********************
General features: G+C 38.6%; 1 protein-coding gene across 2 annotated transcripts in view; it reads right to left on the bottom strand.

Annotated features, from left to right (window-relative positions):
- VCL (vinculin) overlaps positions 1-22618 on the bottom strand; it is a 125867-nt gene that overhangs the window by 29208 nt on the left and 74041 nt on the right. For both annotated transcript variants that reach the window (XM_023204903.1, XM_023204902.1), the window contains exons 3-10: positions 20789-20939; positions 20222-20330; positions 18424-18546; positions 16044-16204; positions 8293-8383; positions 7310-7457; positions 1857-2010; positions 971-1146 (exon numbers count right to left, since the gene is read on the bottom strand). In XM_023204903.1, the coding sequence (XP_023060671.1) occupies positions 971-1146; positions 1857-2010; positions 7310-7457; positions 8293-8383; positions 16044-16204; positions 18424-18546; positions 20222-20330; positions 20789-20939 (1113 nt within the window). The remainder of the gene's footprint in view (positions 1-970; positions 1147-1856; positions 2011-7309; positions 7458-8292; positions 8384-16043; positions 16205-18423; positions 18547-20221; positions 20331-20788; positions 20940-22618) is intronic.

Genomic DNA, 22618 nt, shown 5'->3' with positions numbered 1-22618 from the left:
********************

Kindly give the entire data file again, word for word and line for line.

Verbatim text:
General features: G+C 38.6%; 1 protein-coding gene across 2 annotated transcripts in view; it reads right to left on the bottom strand.

Annotated features, from left to right (window-relative positions):
- VCL (vinculin) overlaps positions 1-22618 on the bottom strand; it is a 125867-nt gene that overhangs the window by 29208 nt on the left and 74041 nt on the right. For both annotated transcript variants that reach the window (XM_023204903.1, XM_023204902.1), the window contains exons 3-10: positions 20789-20939; positions 20222-20330; positions 18424-18546; positions 16044-16204; positions 8293-8383; positions 7310-7457; positions 1857-2010; positions 971-1146 (exon numbers count right to left, since the gene is read on the bottom strand). In XM_023204903.1, the coding sequence (XP_023060671.1) occupies positions 971-1146; positions 1857-2010; positions 7310-7457; positions 8293-8383; positions 16044-16204; positions 18424-18546; positions 20222-20330; positions 20789-20939 (1113 nt within the window). The remainder of the gene's footprint in view (positions 1-970; positions 1147-1856; positions 2011-7309; positions 7458-8292; positions 8384-16043; positions 16205-18423; positions 18547-20221; positions 20331-20788; positions 20940-22618) is intronic.

Genomic DNA, 22618 nt, shown 5'->3' with positions numbered 1-22618 from the left: